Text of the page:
“This isn’t about inflation. If it were, TIPS break-evens would be sitting far higher than 205 basis points,” Rosenberg said in a Feb. 12 report, referring to Treasury inflation-protection securities. “Oil wouldn’t have collapsed 10 percent last week…. This fixation on the 2.9 percent wage growth figure that came out with the January payroll report is ridiculous considering that the average hourly earnings number for production and non-supervisory workers (over 80 percent of the workforce) barely rose last month and the year-over-year showed no acceleration at all – it stayed at 2.4 percent,” (Newsmax)
Rosenberg also rightly notes that the major accelerant for the market’s burn was the lack of liquidity in exchange-traded funds (ETFs), many of which have large holdings of bonds.
Rosenberg chided The Wall Street Journal editorial page for its economic cheerleading, including the statement that “the good news is that U.S. economic fundamentals are as strong as they have been since 2005, and maybe 1999.” “Good grief … in 2005, we were heading towards the most pernicious housing bubble in history and in 1999 we were moving rapidly towards a massive tech bubble. Nice comparisons…. This isn’t about ‘fundamentals.’ This isn’t about inflation – in fact, this is the weakest argument of them all in terms of explaining what is going on in markets,” Rosenberg said. “The 1987 crash was not about inflation. The 1998 correction was not about inflation. The start of the bear market in 2007 was not about inflation.”
While Rosenberg focuses on liquidity as the problem, I would say liquidity was just the accelerant. The market did not fall because of concern about liquidity; it fell because of concern about bond interest, and lack of liquidity exacerbated that fall.
As for the idea that concern over the Fed’s notes about interest-rate increases stemmed from concerns over inflation, the Fed’s notes that the market was ostensibly responding to said nothing about stepping up the pace for interest-rate increases but only indicated the Fed would maintain its course of “further gradual increases.” It’s highly unlikely that “maintaining the course” caused the market to fall.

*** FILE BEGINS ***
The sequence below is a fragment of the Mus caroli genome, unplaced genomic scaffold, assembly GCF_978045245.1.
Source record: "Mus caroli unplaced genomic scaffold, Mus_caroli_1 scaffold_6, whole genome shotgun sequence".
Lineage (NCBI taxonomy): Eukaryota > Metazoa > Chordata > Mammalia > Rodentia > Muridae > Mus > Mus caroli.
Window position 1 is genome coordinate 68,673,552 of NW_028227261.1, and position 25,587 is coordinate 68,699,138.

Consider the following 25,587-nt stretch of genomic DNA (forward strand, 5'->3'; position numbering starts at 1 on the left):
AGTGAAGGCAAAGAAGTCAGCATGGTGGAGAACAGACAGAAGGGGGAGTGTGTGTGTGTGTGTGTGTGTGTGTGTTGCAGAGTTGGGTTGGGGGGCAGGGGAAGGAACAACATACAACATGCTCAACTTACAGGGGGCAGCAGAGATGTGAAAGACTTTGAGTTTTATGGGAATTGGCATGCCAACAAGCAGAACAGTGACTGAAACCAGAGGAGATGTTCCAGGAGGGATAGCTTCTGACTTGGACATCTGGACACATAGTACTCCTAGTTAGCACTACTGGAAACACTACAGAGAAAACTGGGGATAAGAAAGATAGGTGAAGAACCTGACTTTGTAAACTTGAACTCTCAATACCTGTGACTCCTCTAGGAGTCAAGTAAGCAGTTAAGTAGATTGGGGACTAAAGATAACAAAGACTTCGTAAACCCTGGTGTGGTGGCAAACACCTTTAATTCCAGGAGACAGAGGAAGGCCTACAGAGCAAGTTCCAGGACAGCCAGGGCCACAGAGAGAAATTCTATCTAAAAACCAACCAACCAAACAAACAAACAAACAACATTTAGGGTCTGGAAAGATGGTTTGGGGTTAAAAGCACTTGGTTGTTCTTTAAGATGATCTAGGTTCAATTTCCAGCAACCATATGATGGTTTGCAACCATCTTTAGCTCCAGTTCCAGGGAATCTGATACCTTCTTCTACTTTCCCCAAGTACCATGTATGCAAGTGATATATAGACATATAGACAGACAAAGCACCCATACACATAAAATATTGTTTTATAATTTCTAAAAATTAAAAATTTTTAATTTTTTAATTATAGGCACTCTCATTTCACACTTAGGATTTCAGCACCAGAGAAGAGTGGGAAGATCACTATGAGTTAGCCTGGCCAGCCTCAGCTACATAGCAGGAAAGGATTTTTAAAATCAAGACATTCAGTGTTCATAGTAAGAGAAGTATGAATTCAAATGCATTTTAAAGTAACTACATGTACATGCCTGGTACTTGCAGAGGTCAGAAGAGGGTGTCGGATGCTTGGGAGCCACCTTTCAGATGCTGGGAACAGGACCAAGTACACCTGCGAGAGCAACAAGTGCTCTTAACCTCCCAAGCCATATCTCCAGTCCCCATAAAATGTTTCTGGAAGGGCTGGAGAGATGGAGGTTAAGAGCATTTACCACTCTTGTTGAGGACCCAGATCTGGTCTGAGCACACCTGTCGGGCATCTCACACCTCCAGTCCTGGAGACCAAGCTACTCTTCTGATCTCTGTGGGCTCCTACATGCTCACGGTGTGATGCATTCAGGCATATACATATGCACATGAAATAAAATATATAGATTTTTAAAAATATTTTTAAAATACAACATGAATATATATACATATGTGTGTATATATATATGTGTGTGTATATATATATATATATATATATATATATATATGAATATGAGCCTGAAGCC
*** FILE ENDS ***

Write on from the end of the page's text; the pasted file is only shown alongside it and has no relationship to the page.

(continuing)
Yet another chance to understand the dynamics at work came when long-term interest shot up again last week in response to the Fed’s minutes stating the Fed would maintain its path of rate increases. The 10-year yield rose nearly to that 3.0% critical mark I’ve talked about. The reappearance of such sensitivity in long-term interest caused the stock market to shiver again last week, too, breaking its recent rally.
After interest relaxed a little, stocks and bonds repeated their inverse dance this week when interest on the 10-year treasury bond shot back up immediately to nearly 3% and the stock market fell 300 points because the new Fed chair, Jerome Powell, spoke to the House of Representative’s Financial Services Committee in his public debut about the strengthening of the economy.
Stocks and bonds have finally reverted to their historic norm of stocks falling when bond yields rise. Yields rose because the Fed Head’s words emphasized that the Fed fully intends to press forward with its plans to raise interest rates and unwind its balance sheet, given the apparent strength of the economy.
I can only see denial (maybe due to subconscious fear of something so dangerous) as an explanation for how people can miss the obvious fact that interest is extraordinarily sensitive right now and tied to each and every drop in the stock market. That sensitivity never showed up until the end of January when the Fed finally doubled down on its balance-sheet reduction after three months of not living up to its promises. Let me refer to something written by Keven Muir of the Macro Tourist Blog just before the Fed made that move:
Instead of what you would expect, [the Fed’s] security holdings since the end of September are down merely $18 billion instead of the expected $50B (the balance sheet as a whole is down by just $14 billion). Bond holdings are still higher than they were at the end of QE and within the range where they had been ever since…. That’s because most of the $12B reduction planned for January will occur on Jan. 31st. (Which may become the day when QT might actually start in honest.)
And so it did, and that’s when the market tumbled. The Fed finally got serious, and the consequences finally got serious.
Then, there is this interesting little graph of the intricate dance between the Fed’s balance-sheet drawdown and the stock market’s recent turbulence:
Graph by Alex Deluce of GoldTelegraph.com.
During the week that started January 22 and ended January 31, the Fed made a huge reduction in its balance sheet of more than $20 billion. That is the week the market topped out. Right after that drawdown, the market fell off its little cliff. (The dates at the bottom of the graph reflect when the balance sheet action was reported, but the changes could have happened any time during the preceding week that is being reported.) In the week during which the market made its big recovery (from February 7 to February 14), the Fed did a pivot and added a whopping $14 billion back (kind of odd for a Fed that is supposedly in reduction mode.) Having safely ended the market’s fall, the Fed returned to drawdown mode, and the market returned to falling.
It appears to me that the market is closely tracking with every major move on the Fed’s balance sheet. So, what will happen when the Fed’s unwind increases by another 50% in April (going from $20 billion a month to $30 billion) and then when they double in the coming summer what they are now doing?
The zombie Fed is now hacking up its own brainchild by removing $20-billion fingers, one at a time, and the liquidity that is draining out happens to also be the government’s financial red ink, which is its life blood. Ahh, beautiful normalization! Beautiful normalization. With that as the first scene in the movie’s final act, how can anyone still think this story ends well?